• Mast area, top view (33270 bytes) One big dorade box at the base of the mast doubles as a step for putting on the main-sail cover. Blocks aft of the mast are for the main-sheet and reefing lines. The reefing winch aft and starboard of the mast is for cranking in the clew of the main-sail. The small hatch forward is over the head, the small hatch aft is over the "L" settee in the main cabin (vent for kerosene reading light) and the medium hatch aft is over the table in the main cabin.

Interior Views:

  • Fore-cabin (20567 bytes) The starboard side of the fore-cabin folds up, there are no cabinets underneath. There is enough room for two bikes and and windsurfer shortboard (8'6") here.

  • Galley (49400 bytes) Pretty conventional, wide enough for one person and not too big so you get thrown out or slammed. Mechanical refrigeration, propane stove.

  • Head (42285 bytes) Mast is outside the head, the floor is an aluminum pan with a crease in it to drain into the shower sump.

  • Main cabin (34472 bytes) "L" shaped settee on the port side. Permanent table in the middle with leaves that fold up. An extra set folds up along the galley bulkhead (port side). Bookshelves line each side.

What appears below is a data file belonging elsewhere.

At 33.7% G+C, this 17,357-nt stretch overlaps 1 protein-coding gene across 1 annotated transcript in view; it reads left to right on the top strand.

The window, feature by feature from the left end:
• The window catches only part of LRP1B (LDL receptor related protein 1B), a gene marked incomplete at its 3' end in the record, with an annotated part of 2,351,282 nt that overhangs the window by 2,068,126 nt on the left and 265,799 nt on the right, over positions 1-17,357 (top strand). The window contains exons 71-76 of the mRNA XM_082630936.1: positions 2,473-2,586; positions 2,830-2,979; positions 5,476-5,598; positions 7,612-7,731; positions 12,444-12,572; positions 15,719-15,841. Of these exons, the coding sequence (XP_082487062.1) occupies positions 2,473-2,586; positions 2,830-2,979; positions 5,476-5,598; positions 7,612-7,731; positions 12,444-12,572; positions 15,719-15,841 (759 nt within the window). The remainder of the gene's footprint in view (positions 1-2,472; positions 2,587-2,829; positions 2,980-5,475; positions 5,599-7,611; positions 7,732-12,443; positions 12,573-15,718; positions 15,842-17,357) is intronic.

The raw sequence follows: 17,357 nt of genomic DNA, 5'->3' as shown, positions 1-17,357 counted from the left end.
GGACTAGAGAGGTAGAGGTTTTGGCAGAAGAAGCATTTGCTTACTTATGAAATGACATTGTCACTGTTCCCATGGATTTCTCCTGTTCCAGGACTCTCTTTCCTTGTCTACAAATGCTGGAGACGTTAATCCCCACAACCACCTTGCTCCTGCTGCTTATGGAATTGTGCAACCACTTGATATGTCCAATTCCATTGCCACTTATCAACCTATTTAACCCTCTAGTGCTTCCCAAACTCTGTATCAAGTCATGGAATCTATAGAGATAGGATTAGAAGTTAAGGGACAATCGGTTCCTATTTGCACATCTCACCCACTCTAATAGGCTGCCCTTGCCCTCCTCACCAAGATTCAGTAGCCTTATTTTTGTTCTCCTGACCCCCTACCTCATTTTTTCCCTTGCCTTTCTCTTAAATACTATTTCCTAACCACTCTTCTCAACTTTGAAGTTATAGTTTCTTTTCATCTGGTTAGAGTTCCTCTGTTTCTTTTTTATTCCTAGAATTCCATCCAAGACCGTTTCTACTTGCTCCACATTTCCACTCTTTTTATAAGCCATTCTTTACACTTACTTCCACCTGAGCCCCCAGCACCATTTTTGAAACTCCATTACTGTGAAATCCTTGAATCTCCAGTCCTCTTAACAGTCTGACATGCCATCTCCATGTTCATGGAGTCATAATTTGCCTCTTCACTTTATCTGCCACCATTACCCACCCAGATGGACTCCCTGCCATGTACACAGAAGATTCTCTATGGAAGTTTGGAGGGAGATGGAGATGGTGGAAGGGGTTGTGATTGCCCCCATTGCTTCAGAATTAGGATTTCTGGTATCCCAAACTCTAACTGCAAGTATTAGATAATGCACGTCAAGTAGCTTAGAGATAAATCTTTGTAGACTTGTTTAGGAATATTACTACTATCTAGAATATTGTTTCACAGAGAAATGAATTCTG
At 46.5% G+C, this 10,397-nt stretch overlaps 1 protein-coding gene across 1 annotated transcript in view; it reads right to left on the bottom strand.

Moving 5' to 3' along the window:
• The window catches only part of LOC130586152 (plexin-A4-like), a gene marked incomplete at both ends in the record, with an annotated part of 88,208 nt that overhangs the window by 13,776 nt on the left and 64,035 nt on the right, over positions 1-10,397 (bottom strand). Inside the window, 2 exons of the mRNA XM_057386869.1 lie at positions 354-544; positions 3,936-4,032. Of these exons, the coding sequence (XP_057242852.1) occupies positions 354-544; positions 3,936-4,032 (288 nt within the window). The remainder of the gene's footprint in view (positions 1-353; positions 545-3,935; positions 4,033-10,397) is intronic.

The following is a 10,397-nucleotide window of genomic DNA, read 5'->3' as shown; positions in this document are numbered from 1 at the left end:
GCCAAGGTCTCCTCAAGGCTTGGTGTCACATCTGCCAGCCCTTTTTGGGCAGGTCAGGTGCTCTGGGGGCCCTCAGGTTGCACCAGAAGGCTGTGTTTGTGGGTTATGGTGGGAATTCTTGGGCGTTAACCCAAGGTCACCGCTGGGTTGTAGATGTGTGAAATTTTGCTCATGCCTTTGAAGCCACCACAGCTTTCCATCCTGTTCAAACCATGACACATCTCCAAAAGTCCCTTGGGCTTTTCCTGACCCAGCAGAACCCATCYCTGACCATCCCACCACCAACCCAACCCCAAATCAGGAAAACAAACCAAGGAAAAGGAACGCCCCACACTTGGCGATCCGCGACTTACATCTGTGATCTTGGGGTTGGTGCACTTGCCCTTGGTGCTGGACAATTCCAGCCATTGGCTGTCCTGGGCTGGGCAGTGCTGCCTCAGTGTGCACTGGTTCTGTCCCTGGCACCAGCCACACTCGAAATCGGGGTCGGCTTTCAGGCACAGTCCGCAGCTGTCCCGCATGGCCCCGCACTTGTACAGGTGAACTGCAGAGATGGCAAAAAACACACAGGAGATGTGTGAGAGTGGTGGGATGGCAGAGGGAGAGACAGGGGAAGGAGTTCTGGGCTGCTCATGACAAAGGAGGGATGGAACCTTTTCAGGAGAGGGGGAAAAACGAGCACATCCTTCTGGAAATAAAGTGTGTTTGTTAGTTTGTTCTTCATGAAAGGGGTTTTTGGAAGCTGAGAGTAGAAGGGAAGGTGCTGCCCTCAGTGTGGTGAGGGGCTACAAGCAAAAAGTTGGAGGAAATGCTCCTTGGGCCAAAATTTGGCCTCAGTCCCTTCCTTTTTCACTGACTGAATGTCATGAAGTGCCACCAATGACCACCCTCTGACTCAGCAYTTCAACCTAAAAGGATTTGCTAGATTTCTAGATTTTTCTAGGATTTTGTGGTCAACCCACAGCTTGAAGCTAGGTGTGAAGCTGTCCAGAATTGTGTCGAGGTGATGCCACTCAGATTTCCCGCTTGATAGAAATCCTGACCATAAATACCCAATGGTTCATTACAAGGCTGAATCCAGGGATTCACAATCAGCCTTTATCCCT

• Quarterberth (48489 bytes) Almost a double quarterberth. Sit on forward part of quarterberth for chart table. The port side of the quarterberth can be removed for side access to the engine.


The compromises/mistakes made on this design are:

  • We were unable to get the fuel tanks below the floor. About 1/3 of them ended up below the floor. I think this is due in part to the plumb bow which makes the hull shallower. I was advised against tanks in the aft part of the keel because they are difficult to maintain. We did manage to get all the water tanks (100 gal so far) and batteries (four 8-Ds, a start battery, and a battery up forward for the windlass) below the floor.

  • I have had second thoughts about the anchor handling system. If I had to do it again I might put two windlasses in. I can still do this with some minor welding inside the anchor locker. The locker is huge so space is not a problem. One mistake is that the chainplate for the inner forestay is in front of the deck mounted windlass, I should have put it behind. This could be fixed now but we are going to try it for a few seasons first.

  • We did not pay that much attention to water drainage when we built the deck. There are two spots where water collects: on the inside of the genoa track (since it is welded on continuously) and in the corners of the cockpit settees (they are dead flat). We are planning on fixing these by putting in drains next time we repaint the deck.

For the most part, we are completely in love with this design. It is a joy to work on something that is exactly the way you want it. An aluminum boat is very solid and it is noticeable when walking around on deck or mounting the interior structures. The aesthetics of the dodger are perfect for us and we think it really adds to the profile of the boat.

peter dahl